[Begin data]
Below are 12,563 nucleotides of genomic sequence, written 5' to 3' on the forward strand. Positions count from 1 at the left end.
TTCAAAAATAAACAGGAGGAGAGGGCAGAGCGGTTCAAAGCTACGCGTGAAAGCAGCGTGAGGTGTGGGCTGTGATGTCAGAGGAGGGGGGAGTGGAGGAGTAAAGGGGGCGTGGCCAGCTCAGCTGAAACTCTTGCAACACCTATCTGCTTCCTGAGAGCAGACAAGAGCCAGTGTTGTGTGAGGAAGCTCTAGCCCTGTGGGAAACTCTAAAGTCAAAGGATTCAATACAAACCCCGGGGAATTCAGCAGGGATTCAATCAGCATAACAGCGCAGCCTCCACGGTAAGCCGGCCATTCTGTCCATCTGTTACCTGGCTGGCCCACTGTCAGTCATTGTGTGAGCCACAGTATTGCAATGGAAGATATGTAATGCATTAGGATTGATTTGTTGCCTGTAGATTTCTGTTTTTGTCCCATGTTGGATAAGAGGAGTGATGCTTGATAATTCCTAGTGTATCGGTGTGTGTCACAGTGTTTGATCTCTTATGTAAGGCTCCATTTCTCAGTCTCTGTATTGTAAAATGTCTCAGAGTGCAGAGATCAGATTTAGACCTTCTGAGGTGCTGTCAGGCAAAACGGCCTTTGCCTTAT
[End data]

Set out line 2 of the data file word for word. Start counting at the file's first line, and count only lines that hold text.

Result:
TTCAAAAATAAACAGGAGGAGAGGGCAGAGCGGTTCAAAGCTACGCGTGAAAGCAGCGTGAGGTGTGGGCTGTGATGTCAGAGGAGGGGGGAGTGGAGGAGTAAAGGGGGCGTGGCCAGCTCAGCTGAAACTCTTGCAACACCTATCTGCTTCCTGAGAGCAGACAAGAGCCAGTGTTGTGTGAGGAAGCTCTAGCCCTGTGGGAAACTCTAAAGTCAAAGGATTCAATACAAACCCCGGGGAATTCAGCAGGGATTCAATCAGCATAACAGCGCAGCCTCCACGGTAAGCCGGCCATTCTGTCCATCTGTTACCTGGCTGGCCCACTGTCAGTCATTGTGTGAGCCACAGTATTGCAATGGAAGATATGTAATGCATTAGGATTGATTTGTTGCCTGTAGATTTCTGTTTTTGTCCCATGTTGGATAAGAGGAGTGATGCTTGATAATTCCTAGTGTATCGGTGTGTGTCACAGTGTTTGATCTCTTATGTAAGGCTCCATTTCTCAGTCTCTGTATTGTAAAATGTCTCAGAGTGCAGAGATCAGATTTAGACCTTCTGAGGTGCTGTCAGGCAAAACGGCCTTTGCCTTAT